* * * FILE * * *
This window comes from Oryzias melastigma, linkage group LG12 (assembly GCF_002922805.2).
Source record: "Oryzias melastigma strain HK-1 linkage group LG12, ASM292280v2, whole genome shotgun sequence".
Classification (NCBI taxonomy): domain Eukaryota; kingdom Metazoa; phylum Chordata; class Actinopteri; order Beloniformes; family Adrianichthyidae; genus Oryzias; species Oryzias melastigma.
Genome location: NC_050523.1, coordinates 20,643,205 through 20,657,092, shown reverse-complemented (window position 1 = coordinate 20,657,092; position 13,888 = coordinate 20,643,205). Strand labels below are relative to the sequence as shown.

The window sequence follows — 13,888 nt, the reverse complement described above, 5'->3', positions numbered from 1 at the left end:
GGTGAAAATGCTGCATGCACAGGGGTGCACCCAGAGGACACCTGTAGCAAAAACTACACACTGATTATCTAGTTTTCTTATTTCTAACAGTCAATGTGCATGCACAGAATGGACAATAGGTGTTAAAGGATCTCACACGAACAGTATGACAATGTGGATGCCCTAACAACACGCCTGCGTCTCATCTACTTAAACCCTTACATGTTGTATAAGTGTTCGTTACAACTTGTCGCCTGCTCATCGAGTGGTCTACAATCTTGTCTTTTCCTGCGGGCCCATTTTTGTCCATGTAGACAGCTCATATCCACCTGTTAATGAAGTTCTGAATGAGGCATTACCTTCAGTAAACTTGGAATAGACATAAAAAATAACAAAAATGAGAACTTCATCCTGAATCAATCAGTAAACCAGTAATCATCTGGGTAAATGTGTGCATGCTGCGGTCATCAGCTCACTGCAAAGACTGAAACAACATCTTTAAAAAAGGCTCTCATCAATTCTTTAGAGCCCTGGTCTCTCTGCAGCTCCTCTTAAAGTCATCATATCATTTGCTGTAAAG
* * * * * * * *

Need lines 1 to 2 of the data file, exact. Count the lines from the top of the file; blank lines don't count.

This window comes from Oryzias melastigma, linkage group LG12 (assembly GCF_002922805.2).
Source record: "Oryzias melastigma strain HK-1 linkage group LG12, ASM292280v2, whole genome shotgun sequence".